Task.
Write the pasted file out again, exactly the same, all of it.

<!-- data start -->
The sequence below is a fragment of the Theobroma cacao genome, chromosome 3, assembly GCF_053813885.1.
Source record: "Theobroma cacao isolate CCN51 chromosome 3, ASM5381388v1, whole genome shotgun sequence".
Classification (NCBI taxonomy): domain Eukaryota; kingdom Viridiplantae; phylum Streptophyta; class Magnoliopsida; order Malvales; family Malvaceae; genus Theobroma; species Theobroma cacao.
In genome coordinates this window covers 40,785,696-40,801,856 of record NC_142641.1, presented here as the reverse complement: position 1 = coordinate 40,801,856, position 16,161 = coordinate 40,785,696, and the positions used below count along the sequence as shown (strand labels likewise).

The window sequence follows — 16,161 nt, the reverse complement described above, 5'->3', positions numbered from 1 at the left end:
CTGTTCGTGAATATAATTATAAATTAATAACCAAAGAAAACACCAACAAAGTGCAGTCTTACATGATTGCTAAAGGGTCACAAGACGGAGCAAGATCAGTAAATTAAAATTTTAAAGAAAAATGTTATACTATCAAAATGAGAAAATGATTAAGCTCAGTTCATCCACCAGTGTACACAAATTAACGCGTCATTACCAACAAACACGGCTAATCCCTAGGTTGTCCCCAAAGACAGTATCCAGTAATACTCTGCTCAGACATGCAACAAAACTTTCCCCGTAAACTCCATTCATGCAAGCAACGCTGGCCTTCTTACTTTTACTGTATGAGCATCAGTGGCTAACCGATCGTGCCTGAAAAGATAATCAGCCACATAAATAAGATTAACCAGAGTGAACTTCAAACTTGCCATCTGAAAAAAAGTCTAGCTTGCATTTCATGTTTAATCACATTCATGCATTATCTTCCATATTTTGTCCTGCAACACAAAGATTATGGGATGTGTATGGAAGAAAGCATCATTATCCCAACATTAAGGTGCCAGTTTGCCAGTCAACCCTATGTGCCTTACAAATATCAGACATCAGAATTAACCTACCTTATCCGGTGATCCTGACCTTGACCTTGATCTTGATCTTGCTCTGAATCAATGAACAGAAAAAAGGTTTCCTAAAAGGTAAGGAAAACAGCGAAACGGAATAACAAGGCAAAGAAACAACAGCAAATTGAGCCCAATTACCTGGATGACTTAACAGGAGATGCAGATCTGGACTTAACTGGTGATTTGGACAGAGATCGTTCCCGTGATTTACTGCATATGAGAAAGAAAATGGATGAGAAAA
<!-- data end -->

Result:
The sequence below is a fragment of the Theobroma cacao genome, chromosome 3, assembly GCF_053813885.1.
Source record: "Theobroma cacao isolate CCN51 chromosome 3, ASM5381388v1, whole genome shotgun sequence".
Classification (NCBI taxonomy): domain Eukaryota; kingdom Viridiplantae; phylum Streptophyta; class Magnoliopsida; order Malvales; family Malvaceae; genus Theobroma; species Theobroma cacao.
In genome coordinates this window covers 40,785,696-40,801,856 of record NC_142641.1, presented here as the reverse complement: position 1 = coordinate 40,801,856, position 16,161 = coordinate 40,785,696, and the positions used below count along the sequence as shown (strand labels likewise).

The window sequence follows — 16,161 nt, the reverse complement described above, 5'->3', positions numbered from 1 at the left end:
CTGTTCGTGAATATAATTATAAATTAATAACCAAAGAAAACACCAACAAAGTGCAGTCTTACATGATTGCTAAAGGGTCACAAGACGGAGCAAGATCAGTAAATTAAAATTTTAAAGAAAAATGTTATACTATCAAAATGAGAAAATGATTAAGCTCAGTTCATCCACCAGTGTACACAAATTAACGCGTCATTACCAACAAACACGGCTAATCCCTAGGTTGTCCCCAAAGACAGTATCCAGTAATACTCTGCTCAGACATGCAACAAAACTTTCCCCGTAAACTCCATTCATGCAAGCAACGCTGGCCTTCTTACTTTTACTGTATGAGCATCAGTGGCTAACCGATCGTGCCTGAAAAGATAATCAGCCACATAAATAAGATTAACCAGAGTGAACTTCAAACTTGCCATCTGAAAAAAAGTCTAGCTTGCATTTCATGTTTAATCACATTCATGCATTATCTTCCATATTTTGTCCTGCAACACAAAGATTATGGGATGTGTATGGAAGAAAGCATCATTATCCCAACATTAAGGTGCCAGTTTGCCAGTCAACCCTATGTGCCTTACAAATATCAGACATCAGAATTAACCTACCTTATCCGGTGATCCTGACCTTGACCTTGATCTTGATCTTGCTCTGAATCAATGAACAGAAAAAAGGTTTCCTAAAAGGTAAGGAAAACAGCGAAACGGAATAACAAGGCAAAGAAACAACAGCAAATTGAGCCCAATTACCTGGATGACTTAACAGGAGATGCAGATCTGGACTTAACTGGTGATTTGGACAGAGATCGTTCCCGTGATTTACTGCATATGAGAAAGAAAATGGATGAGAAAA